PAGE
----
I do have a question for you, though...you said that STRs don't have as good of a ROI as conventional rentals. Can you go into more detail on that? From my numbers, even an area like Omaha (not as popular as some other cities for some reason!) offers more of a return on a STR. Just wondering how you came to that conclusion!
Thanks again :)
Congrats on taking a big leap! Or at least considering it. I'll let some others respond to your specific questions. (@Tyler Work runs a great short-term rental company here in Denver.)
I just wanted to add that, in addition to networking with investor groups, you might try to find a real estate agent that specializes in Airbnb and work out a referral program. They may be able to provide you leads when their clients buy a property to turn into an STR.
Hey @Jenessa NeSmith we charge 20% here in Denver, Breckenridge, and Boulder, CO markets. Just some fair warning - if you're looking for passive income, don't get into property management. It's about as active as it gets :) However, I'd be happy to help you get started and point you in the right direction, feel free to shoot me a pm!
Re: management percentage, I'd say a minimum of 20% for what you're offering. The high-end and very vacation-rental oriented markets can charge up to 40%, but in Omaha I don't think you're going to see those numbers. You may want to take on your first couple of units/clients at 20% (a special introductory deal) and once you have some traction bump it to 25%. Make sure you pencil out what sort of return you're getting on your time investment so you know this whole venture is worth it to you!
As for the initial setup, I think a flat rate is the way to go - outline specifically what is involved in the rate, but note that of course you'll customize it depending on client needs! You'll end up drawing up specific rates for each client, probably, but that'll give them (and you) an idea of what you offer and what sort of price point they're looking at. I know that personally I shy away from very open-ended "inquire for pricing" sort of models, but give me a guideline and I can make a decision on whether my expectations are realistic.
(I'd also say offer a couple of options - for example, you've got one fee for consulting with owners to analyze if their unit is a good fit for STR, another for actually transforming it, etc. Don't make it too complicated, but I bet you'll get some traction on intro-level consulting, even though some of those owners will decide STRs aren't a good fit for them)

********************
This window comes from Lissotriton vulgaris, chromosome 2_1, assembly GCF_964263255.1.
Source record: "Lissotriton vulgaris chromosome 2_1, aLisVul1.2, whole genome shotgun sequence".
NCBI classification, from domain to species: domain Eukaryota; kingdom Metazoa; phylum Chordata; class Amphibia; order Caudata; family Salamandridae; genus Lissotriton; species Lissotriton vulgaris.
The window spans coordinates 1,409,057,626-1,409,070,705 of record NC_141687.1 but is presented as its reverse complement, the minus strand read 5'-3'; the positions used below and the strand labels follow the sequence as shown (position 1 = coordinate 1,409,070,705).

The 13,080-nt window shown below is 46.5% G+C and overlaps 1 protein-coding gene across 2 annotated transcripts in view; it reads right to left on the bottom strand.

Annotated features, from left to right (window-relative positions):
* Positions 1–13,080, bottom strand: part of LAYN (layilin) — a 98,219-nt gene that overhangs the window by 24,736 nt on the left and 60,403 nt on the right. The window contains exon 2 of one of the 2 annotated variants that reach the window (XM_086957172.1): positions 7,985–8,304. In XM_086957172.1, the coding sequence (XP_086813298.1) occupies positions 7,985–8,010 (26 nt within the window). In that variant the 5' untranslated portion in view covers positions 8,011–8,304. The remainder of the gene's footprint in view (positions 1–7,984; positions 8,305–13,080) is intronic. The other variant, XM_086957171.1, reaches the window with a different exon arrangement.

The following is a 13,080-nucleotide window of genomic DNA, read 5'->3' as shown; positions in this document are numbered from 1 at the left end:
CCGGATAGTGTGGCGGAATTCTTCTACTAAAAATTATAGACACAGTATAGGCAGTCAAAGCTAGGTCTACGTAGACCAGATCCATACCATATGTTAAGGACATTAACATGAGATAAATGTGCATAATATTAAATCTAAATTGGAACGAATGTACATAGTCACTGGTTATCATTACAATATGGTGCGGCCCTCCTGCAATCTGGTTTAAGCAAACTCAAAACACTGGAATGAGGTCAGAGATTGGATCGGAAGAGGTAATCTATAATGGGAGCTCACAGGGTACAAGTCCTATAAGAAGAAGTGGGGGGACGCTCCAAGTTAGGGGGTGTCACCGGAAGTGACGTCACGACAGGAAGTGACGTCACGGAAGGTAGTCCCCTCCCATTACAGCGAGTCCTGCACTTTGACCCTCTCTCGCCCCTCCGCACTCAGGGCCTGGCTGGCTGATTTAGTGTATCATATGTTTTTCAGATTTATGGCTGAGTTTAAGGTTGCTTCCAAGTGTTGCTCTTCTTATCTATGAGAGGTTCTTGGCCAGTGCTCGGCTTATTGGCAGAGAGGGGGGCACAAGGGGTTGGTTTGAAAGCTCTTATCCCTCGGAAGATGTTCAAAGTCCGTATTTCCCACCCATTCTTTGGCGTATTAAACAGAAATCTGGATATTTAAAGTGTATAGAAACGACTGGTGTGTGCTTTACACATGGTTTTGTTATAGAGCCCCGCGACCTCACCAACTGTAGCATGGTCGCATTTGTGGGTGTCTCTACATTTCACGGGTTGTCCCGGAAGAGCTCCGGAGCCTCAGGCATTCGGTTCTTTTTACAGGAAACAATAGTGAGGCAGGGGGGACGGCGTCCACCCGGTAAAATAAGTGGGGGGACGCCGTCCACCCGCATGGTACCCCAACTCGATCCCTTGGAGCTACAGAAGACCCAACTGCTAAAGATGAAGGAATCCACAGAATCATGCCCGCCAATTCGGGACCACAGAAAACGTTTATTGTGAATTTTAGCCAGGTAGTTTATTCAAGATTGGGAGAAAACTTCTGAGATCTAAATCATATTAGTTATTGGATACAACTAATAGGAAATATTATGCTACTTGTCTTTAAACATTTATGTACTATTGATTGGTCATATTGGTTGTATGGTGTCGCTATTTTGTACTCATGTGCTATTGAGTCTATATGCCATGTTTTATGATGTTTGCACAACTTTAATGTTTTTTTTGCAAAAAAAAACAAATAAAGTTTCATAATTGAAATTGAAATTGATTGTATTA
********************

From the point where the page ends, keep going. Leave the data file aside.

Ok what’s an STR?
Oh, the pretension of using acronyms! Sorry about that. An STR is a Short-Term Rental. In its current usage, it means any rental of fewer than 30 days.
@Jenessa NeSmith , just wondering where in Omaha your rental is? I have wondered about this business model, but assumed Omaha wouldn’t bring year round customers. What’s your typical vacancy rate? I would be interested, but I’m awfully cautious with the seasonality of Omaha.
Hey Jenessa, awesome that you're exploring this option. It's definitely a great business model. Little liability, little capital and overhead involved. Those are some of the best ingredients for a business, but it is definitely not passive. You already have an idea of what it involves by hosting on airbnb and others above have also went into some detail with great advice for you.
We charge 25% of the nightly rate here in Chicago. The fee includes listing the unit/home, communications, vetting, inspections, cleaning and pricing (the most important of all).
Along with the advice above, I would add in:
1) Know what business you're in + outsource wisely. Are you in the management business? Are you in the cleaning business? Or the furnishing business? Unless you have capital to hire a bunch of employees (even then, would you really want to?), it's difficult to do all 3. And damn difficult at scale.
2) You will be glued to your phone. Be ready! It's constant communication and pinging.
3) Create systems for everything or you will get overwhelmed.
I wish you luck and hope that it comes together. It won't be easy, but it is very lucrative if you do it right :)